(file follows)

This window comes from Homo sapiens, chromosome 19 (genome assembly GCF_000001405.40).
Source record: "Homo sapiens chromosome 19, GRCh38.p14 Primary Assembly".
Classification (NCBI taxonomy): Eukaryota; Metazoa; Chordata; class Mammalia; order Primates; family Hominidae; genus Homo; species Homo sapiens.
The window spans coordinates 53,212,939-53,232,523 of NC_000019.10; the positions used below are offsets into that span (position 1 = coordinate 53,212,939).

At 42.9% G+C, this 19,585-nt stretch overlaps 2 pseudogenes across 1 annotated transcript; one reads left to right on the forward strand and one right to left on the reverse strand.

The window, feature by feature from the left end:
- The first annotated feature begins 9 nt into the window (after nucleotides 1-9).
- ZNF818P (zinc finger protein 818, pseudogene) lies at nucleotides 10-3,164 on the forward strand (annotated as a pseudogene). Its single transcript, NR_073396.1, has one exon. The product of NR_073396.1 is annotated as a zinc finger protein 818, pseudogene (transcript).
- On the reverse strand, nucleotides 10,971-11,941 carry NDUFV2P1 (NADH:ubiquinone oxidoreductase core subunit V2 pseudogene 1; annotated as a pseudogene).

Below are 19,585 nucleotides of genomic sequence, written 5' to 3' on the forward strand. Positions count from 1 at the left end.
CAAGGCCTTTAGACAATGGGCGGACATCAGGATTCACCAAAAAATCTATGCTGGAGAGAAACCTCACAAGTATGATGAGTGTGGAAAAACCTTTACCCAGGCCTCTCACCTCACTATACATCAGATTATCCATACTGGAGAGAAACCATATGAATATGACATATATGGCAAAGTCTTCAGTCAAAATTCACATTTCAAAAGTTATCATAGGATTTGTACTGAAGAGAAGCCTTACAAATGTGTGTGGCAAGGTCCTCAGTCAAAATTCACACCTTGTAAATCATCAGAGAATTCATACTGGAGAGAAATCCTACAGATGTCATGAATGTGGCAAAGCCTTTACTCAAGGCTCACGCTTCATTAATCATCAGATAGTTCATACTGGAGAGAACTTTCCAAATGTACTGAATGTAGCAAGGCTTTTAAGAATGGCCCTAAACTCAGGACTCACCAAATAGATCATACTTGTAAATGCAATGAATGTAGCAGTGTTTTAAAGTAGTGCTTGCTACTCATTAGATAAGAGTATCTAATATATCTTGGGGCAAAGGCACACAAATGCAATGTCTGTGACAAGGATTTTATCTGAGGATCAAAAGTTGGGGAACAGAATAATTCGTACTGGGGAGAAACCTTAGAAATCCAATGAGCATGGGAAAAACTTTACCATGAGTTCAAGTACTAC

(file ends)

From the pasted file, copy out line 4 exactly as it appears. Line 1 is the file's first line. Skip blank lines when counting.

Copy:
The window spans coordinates 53,212,939-53,232,523 of NC_000019.10; the positions used below are offsets into that span (position 1 = coordinate 53,212,939).